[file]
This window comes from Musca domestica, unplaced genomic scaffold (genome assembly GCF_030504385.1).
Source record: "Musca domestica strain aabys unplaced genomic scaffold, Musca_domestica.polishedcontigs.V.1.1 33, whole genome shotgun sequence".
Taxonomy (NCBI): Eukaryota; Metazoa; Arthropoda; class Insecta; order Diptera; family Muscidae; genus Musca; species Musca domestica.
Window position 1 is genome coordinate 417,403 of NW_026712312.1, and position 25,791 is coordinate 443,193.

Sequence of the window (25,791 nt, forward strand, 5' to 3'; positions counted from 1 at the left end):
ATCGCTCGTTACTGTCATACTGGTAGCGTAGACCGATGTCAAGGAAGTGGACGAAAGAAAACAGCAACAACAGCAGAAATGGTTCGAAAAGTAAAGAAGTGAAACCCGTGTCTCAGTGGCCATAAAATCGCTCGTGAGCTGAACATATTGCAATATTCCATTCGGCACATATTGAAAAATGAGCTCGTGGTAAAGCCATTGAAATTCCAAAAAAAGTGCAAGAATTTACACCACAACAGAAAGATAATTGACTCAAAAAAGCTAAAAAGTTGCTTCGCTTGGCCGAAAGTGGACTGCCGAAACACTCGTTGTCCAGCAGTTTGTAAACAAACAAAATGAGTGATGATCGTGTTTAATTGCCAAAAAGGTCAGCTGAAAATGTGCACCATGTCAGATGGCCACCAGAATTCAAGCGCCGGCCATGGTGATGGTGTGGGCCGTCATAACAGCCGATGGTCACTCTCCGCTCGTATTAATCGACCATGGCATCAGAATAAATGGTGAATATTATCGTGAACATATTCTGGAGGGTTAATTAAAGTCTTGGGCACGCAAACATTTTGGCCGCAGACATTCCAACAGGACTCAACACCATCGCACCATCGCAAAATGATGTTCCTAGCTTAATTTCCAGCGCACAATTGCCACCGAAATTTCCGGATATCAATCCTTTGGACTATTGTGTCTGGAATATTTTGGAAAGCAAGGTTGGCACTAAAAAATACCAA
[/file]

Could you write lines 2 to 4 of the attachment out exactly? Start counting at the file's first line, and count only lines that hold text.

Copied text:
Source record: "Musca domestica strain aabys unplaced genomic scaffold, Musca_domestica.polishedcontigs.V.1.1 33, whole genome shotgun sequence".
Taxonomy (NCBI): Eukaryota; Metazoa; Arthropoda; class Insecta; order Diptera; family Muscidae; genus Musca; species Musca domestica.
Window position 1 is genome coordinate 417,403 of NW_026712312.1, and position 25,791 is coordinate 443,193.